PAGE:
As future teachers, we are taught a very narrow set of approaches to technology.  Mainly, we are taught technological determinism and instrumentalism.  Technological determinism approaches technology as something inevitable and everywhere.  You either adapt or die.  Agency to resist or interact with technology is ignored.  In fact, teachers who resist technology are viewed as laggards or old-fashioned.  On the other hand, technology is also taught from an instrumentalist approach.  This posits that technology is a tool.  It is neither good nor bad, simply a tool to be used by teachers.  Within these perspectives are various assumptions.  The first assumption is that technology is necessary for future jobs.  Therefore, failure to use technology is a disservice to youth.  While technology is certainly pervasive, tech jobs are not the dominant sector of society.  Hospitality, retail, health care, construction and finance are among the largest sectors.  Certainly a cashier or fast food worker use technology, but advanced technological training are generally not required of those jobs.  Another assumption embedded in mainstream approaches is that technology = progress.  What is progress?  Who benefits from progress?  These are the kinds of questions that are ignored within my program.  Finally, technology is only treated as positive or neutral.  Technology is treated as positive, inasmuch as it is supposed to enhance and support learning or appeal to student interest in technology.  Alternatively, it is treated as neutral, again as a tool to be used.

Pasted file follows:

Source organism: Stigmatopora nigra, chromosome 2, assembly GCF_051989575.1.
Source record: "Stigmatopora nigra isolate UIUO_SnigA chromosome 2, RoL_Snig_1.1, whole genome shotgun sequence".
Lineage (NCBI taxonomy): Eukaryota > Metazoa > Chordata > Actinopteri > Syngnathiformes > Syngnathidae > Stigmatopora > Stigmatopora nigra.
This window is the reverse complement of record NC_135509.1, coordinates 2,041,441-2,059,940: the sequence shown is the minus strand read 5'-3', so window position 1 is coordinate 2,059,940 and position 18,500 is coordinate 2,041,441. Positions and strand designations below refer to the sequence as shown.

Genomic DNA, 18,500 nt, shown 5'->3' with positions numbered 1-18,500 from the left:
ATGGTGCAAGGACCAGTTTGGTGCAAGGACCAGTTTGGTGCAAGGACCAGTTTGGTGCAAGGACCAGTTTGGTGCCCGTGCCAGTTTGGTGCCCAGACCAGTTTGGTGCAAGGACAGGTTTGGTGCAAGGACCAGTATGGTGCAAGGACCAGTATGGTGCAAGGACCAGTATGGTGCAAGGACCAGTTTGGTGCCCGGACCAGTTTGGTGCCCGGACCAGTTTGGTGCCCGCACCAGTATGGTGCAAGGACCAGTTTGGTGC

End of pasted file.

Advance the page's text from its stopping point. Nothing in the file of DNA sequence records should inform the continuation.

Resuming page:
I can think of nothing in society that is neural.  Everything that is made has social consequences.  There are no neutral tools, as all tools exist for the purpose of supporting society.  Society is not neutral.  I can think of no neutral technology, as it is either made with exploited labor and with extracted resources.   Much of our technology is made oversees, often by women who work long hours under unhealthy conditions.  The materials used to make this technology are not kindly removed from the earth, but at times extracted in war-torn places by worn out people.  The removal is not gentle and sustainable, but violent and destructive.  But, supposing that a school buys “fair trade” technology or union-made technology, it does not mean that the technology itself is good.  There are pros and cons to technology beyond the social, environmental, and human consequences of their production and distribution.  Spell check may result in lowered spelling ability.  Does this ability matter?  Online discussion may improve writing skills, but diminish social skills.  Web browsing may diminish the ability to pay attention or focus deeply on one piece of information.  Technology shapes our patterns and frames of thinking.  While there may be some agency to resist or challenge this, there cannot be agency without some level of awareness and critical thinking.